BPNA settles environmental charges at Whiting, Ind., refinery

BP North America Inc. (BPNA) agreed to pay an $8 million fine and spend more than $400 million to install state-of-the-art air pollution controls at its Whiting, Ind., refinery to settle charges that it violated the Clean Air Act, the US Department of Justice and Environmental Protection Agency jointly announced.

They said the May 23 settlement will lead to installation of innovative pollution controls at the refinery, including extensive new controls on the plant’s flaring devices. BPNA agreed to limit the amount of waste gas sent to the devices in the first place, and implement innovative, cutting-edge controls to ensure proper combustion efficiency for any gases which are burned there, DOJ and EPA said.

EPA added that the requirements, similar to those included in a recent settlement with Marathon Petroleum Corp., are part of its national effort to reduce emissions from flares at refineries and petrochemical plants.

DOJ said in addition to the controls on the refinery’s flares, this settlement will also result in reduced emissions by imposing some of the lowest emission limits in refinery settlements to date, enhancing controls on wastewater containing benzene, and providing for an enhanced leak detection and repair program. The settlement also requires BPNA to spend $9.5 million on projects at the refinery to reduce greenhouse gas emissions, it added.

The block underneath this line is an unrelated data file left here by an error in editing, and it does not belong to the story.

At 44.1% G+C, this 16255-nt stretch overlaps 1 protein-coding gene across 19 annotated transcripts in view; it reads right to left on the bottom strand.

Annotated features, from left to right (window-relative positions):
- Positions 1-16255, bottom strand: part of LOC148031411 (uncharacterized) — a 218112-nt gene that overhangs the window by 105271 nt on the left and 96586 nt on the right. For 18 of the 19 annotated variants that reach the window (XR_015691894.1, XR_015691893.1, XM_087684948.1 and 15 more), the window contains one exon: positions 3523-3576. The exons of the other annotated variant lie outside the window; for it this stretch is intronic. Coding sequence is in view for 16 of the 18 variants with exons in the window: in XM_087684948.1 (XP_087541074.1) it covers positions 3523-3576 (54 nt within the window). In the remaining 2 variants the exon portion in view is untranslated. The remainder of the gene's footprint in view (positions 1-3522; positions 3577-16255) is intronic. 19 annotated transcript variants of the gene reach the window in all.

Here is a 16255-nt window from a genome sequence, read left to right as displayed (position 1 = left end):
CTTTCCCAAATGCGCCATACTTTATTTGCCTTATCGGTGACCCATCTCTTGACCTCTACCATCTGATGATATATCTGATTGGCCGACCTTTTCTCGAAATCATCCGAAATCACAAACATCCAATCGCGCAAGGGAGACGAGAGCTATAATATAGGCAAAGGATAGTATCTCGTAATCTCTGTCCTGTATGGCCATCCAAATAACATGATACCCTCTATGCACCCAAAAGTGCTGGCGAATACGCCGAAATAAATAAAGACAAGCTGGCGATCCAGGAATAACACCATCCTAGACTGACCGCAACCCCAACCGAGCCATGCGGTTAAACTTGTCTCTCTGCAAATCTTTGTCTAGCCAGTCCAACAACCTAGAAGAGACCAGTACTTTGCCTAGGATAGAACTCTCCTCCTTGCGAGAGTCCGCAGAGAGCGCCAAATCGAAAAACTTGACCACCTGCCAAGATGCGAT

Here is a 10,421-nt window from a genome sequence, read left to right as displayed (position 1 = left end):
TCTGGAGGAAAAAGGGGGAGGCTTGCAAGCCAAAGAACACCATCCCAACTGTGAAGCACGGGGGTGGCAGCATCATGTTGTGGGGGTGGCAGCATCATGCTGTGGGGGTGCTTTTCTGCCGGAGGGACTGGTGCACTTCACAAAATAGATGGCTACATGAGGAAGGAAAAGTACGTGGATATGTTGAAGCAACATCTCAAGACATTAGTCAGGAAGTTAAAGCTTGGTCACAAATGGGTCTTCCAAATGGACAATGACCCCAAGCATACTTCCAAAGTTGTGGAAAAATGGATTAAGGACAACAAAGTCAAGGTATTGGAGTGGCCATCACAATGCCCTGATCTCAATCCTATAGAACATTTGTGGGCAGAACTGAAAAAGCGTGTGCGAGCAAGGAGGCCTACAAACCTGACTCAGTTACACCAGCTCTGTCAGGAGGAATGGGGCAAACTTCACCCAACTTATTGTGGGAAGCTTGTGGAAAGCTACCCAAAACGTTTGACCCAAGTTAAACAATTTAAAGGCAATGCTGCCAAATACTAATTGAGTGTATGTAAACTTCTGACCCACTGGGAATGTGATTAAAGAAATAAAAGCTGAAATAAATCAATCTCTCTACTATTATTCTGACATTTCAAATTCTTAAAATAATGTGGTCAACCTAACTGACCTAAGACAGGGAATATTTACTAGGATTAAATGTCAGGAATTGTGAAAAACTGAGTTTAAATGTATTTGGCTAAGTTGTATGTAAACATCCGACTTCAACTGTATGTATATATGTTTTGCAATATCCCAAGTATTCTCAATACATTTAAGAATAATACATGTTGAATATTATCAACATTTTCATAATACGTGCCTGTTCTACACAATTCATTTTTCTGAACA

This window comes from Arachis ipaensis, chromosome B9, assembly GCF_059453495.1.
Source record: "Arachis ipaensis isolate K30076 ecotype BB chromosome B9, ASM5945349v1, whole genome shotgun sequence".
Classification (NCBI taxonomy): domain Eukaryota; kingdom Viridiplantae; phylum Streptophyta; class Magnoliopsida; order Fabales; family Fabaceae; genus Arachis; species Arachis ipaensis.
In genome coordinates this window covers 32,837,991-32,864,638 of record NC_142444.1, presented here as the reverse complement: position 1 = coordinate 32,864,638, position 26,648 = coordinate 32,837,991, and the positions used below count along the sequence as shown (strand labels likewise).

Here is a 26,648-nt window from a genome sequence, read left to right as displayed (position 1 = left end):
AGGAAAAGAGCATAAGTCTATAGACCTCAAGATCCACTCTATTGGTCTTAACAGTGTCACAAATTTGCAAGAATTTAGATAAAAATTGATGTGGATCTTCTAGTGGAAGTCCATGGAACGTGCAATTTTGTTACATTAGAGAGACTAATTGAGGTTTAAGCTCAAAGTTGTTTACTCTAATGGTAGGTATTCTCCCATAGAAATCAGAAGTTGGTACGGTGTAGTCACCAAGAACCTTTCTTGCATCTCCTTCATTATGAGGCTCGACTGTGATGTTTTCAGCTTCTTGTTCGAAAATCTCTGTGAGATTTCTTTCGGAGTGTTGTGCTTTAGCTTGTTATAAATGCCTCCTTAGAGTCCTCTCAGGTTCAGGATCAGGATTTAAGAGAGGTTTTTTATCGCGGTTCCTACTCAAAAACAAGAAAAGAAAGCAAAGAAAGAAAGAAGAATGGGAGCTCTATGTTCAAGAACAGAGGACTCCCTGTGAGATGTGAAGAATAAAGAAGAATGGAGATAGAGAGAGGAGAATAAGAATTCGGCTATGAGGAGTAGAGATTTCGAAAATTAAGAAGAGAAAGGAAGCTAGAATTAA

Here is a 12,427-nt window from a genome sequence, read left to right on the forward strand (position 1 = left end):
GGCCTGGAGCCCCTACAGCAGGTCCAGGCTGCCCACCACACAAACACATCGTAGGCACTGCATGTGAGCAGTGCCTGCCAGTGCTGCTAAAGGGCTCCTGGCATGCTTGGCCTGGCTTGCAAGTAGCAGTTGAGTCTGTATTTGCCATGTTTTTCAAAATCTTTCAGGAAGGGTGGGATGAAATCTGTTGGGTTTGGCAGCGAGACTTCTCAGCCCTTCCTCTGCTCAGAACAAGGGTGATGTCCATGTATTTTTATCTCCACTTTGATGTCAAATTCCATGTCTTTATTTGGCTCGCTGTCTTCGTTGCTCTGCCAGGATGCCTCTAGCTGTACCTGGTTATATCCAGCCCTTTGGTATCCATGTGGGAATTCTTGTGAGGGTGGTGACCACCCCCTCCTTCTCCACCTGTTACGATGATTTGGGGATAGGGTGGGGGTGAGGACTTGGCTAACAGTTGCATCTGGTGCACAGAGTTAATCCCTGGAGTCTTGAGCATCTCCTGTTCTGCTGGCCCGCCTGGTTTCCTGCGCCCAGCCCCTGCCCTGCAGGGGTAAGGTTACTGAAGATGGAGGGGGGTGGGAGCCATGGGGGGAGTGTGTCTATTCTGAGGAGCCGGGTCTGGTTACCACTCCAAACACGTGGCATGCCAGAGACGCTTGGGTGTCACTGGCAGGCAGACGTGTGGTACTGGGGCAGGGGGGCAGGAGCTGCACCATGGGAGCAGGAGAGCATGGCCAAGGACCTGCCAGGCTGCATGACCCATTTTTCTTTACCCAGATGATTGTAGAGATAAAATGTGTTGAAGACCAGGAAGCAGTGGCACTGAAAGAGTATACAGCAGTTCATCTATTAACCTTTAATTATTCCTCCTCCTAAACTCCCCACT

BPNA agreed to perform a supplemental environmental project in which it will install, operate, and maintain a $2 million fence line emission monitoring system at the Whiting refinery, and make the data collected publicly available by posting the information on a web site. Fence line monitors will continuously monitor benzene, toluene, pentane, hexane, sulfur dioxide, hydrogen sulfide and all compounds containing reduced sulfur, according to DOJ and EPA.

Joining in this settlement were the state of Indiana, the Sierra Club, Save the Dunes, the Natural Resources Defense Council, the Hoosier Environmental Council, the Environmental Law and Policy Center, the Environmental Integrity Project, Susan Eleuterio, and Tom Tsourlis, DOJ said. The consent decree is subject to a 30-day public comment period and final court approval, DOJ added.

Contact Nick Snow at nicks@pennwell.com.

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